Israeli-American mogul Haim Saban: Trump win would be ‘disastrous’ for Israel
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'Don't believe a single word this man says'

Israeli-American mogul Haim Saban: Trump win would be ‘disastrous’ for Israel

Billionaire calls Republican candidate a ‘conman, liar, cheat and thief,’ says he gave Clinton campaign ‘eight-figure’ donation

Haim Saban interviewed by Channel 10 minutes before Hillary Clinton's speech at the Democratic National Convention on Thursday, July 28 2016. (Screen capture Channel 10)
Haim Saban interviewed by Channel 10 minutes before Hillary Clinton's speech at the Democratic National Convention on Thursday, July 28 2016. (Screen capture Channel 10)

Israeli-American mogul Haim Saban said Friday that a US presidential win by Republican nominee Donald Trump would be “disastrous, disastrous for Israel.”

Speaking to Channel 10 news just minutes before Hillary Clinton’s acceptance speech at the Democratic National Convention on Thursday, Saban said Trump was “not a Republican, he’s not a Democrat, he’s not an independent. Trump is Trump. Trump, as former New York mayor Michael Bloomberg defined him, is a conman,” Saban said.

Turning to the camera, Saban said his message to the public in Israel, for those who are not sure which candidate would make a president more likely to hold Israel’s best interest at heart, was this: “Don’t believe a single word this man says. He is a conman, a liar, a cheat, a thief and he’s cynical. Everyone he does is to serve Trump alone.”

The interview, conducted in Hebrew, was aired on the Friday evening news edition.

Asked if Clinton as president would get along with Prime Minister Benjamin Netanyahu, Saban said that since Netanyahu said he was committed to the two-state solution the two would get along.

“There are those who would say that those who are for two states and dividing Jerusalem are anti-Israel. In that case then, I’m anti-Israel. But the prime minister himself was clear on supporting two states for two peoples. The relations depend on both of them. But I’m very optimistic,” he said

Sheldon Adelson, 2014 (Ethan Miller/Getty Images, via JTA)
Sheldon Adelson, 2014 (Ethan Miller/Getty Images, via JTA)

The billionaire rejected the interviewer’s attempt to paint him as a Democratic parallel of casino mogul Sheldon Adelson, a strong backer of Netanyahu and the owner of the pro-Netanyahu daily Israel Hayom. But he said that Adelson was acting “because this is his faith. In the bottom line Sheldon loves the State of Israel, the Land of Israel. We disagree on the path, but the bottom line is the same bottom line.”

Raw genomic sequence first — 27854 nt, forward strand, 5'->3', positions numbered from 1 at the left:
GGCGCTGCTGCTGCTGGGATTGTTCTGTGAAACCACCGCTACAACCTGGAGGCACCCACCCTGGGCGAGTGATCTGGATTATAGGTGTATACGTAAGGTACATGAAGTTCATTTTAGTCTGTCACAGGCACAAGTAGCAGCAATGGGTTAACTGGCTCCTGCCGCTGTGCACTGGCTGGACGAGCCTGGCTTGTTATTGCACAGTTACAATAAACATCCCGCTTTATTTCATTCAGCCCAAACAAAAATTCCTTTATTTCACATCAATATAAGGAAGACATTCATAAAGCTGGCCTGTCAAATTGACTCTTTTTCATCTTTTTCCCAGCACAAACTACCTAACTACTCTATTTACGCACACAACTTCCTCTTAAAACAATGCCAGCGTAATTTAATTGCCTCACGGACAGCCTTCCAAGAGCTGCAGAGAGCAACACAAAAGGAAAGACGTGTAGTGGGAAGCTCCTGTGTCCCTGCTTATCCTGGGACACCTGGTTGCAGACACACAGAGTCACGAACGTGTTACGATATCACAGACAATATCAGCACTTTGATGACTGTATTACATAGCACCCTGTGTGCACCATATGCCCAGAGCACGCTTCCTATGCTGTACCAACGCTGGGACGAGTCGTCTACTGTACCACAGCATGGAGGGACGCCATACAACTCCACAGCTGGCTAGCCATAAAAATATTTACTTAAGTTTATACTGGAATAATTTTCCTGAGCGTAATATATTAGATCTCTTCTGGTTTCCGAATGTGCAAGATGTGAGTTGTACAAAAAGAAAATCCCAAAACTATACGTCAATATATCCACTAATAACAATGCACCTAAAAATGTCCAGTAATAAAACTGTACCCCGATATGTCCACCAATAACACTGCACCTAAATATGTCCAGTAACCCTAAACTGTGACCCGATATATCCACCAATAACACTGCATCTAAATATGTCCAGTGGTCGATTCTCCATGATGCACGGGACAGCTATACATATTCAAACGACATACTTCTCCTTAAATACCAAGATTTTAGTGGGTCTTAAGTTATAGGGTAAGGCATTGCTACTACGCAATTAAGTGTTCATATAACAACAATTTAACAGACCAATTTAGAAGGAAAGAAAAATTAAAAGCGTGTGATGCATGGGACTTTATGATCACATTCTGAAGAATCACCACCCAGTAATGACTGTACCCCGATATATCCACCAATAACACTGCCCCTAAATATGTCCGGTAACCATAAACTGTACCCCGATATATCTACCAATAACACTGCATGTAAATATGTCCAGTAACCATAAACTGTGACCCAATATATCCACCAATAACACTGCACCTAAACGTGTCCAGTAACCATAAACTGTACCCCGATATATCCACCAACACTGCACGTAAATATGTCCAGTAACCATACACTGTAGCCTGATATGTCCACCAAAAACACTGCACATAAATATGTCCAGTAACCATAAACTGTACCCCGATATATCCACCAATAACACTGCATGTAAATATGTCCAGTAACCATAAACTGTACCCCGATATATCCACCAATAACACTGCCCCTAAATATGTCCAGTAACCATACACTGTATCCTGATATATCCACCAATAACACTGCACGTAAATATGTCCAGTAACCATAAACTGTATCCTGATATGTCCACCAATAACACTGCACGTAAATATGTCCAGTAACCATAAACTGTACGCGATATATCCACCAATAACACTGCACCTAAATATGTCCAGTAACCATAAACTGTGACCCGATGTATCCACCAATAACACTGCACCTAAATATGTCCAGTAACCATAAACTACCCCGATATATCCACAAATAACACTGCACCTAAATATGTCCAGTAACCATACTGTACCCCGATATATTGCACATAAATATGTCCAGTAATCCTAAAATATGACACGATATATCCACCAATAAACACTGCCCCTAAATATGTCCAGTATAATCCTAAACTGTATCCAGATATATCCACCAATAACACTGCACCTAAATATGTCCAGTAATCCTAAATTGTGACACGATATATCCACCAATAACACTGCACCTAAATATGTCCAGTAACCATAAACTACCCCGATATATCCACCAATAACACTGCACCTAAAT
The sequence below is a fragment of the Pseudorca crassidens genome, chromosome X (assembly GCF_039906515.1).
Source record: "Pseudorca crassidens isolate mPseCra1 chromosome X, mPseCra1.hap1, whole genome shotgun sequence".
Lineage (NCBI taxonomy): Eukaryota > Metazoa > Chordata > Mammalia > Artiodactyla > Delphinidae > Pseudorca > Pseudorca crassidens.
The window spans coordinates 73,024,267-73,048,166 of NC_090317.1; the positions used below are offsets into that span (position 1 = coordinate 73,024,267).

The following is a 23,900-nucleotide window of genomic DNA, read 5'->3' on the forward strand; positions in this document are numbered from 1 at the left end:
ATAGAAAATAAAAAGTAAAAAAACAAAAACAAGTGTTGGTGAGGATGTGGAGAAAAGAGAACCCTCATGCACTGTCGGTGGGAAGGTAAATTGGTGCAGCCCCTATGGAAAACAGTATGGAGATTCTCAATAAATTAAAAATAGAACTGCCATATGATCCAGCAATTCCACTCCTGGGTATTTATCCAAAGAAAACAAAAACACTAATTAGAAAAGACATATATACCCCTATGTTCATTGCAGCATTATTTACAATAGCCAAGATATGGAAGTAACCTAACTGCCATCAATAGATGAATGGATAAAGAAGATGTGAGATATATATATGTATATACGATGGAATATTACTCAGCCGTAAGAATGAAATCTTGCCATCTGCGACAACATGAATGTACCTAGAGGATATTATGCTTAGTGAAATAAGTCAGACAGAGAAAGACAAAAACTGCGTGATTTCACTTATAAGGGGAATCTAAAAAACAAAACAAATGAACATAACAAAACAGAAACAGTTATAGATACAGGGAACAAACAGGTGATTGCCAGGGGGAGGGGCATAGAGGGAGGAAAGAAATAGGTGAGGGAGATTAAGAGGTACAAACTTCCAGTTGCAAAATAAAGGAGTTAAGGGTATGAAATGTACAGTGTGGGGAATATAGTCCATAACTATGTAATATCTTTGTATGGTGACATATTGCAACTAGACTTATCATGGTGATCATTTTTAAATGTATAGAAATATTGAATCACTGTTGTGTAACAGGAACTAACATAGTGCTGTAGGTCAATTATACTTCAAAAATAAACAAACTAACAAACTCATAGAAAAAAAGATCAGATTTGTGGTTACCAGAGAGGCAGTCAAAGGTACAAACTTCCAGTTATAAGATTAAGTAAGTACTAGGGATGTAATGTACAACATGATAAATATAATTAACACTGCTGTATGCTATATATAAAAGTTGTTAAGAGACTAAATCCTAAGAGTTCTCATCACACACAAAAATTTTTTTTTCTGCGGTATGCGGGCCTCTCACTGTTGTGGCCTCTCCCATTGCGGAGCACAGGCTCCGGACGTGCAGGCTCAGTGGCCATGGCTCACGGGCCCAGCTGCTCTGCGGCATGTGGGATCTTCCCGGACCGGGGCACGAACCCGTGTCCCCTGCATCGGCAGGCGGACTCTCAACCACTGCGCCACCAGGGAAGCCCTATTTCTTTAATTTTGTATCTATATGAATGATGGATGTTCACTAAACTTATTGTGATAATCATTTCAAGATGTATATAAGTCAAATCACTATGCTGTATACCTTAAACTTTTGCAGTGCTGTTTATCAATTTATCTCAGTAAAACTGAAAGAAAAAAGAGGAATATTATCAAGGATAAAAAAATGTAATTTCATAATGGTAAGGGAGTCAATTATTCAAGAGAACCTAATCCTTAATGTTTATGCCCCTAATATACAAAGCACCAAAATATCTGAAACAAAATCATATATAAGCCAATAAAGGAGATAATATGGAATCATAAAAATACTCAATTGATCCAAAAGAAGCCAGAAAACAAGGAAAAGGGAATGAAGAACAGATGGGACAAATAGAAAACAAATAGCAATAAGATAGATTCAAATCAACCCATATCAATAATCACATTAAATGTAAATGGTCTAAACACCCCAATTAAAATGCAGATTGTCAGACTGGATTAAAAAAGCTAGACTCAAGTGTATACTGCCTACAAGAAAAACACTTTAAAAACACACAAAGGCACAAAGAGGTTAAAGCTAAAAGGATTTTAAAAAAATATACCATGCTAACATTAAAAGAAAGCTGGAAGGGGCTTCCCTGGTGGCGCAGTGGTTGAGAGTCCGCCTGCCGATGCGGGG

Adelson said in May that he would support Trump for the presidency if the real estate mogul was chosen as the nominee. “Yes. I’m a Republican, he’s a Republican,” Adelson said at a Manhattan event when asked if he would back Trump, according to The New York Times.

Republican presidential candidate Donald Trump points to an airplane passing overhead at a town hall-style campaign event at the former Osram Sylvania light bulb factory, Thursday, June 30, 2016, in Manchester, New Hampshire. (AP Photo/Robert F. Bukaty)
Republican presidential candidate Donald Trump points to an airplane passing overhead at a town hall-style campaign event at the former Osram Sylvania light bulb factory, Thursday, June 30, 2016, in Manchester, New Hampshire. (AP Photo/Robert F. Bukaty)

As for Clinton, Saban revealed that his donation to the Democratic presidential candidate’s campaign exceeded $10 million.

Asked whether it was true that he was Clinton’s biggest donor, he replied: “That’s what the papers write.”

He would not divulge the exact sum but said it had “eight figures.”

Asked whether he was in a position to give Clinton advice on her campaign, Saban said that there was one piece of advice he tells her repeatedly: Don’t shout.

Democratic presidential nominee Hillary Clinton addresses delegates during the fourth and final night of the Democratic National Convention at Wells Fargo Center in Philadelphia, Pennsylvania on July 28, 2016. (AFP PHOTO/SAUL LOEB)
Democratic presidential nominee Hillary Clinton addresses delegates during the fourth and final night of the Democratic National Convention at Wells Fargo Center in Philadelphia, Pennsylvania on July 28, 2016. (AFP Photo/Saul Loeb)

“Don’t shout. You don’t need to shout. Say the same things, but not shouting, let [Republican Presidential candidate Donald] Trump, that conman, that prone liar, shout,” Saban said.

Asked why it was so hard for Clinton to secure the nomination, Saban said Clinton’s “biggest problem is that she’s married to the guy with the most charisma I’ve ever known in my life. He’s a kind of rock star that everyone admires and loves. Even those who disagree with him love him. She’s automatically being compared to him; it’s not fair.”

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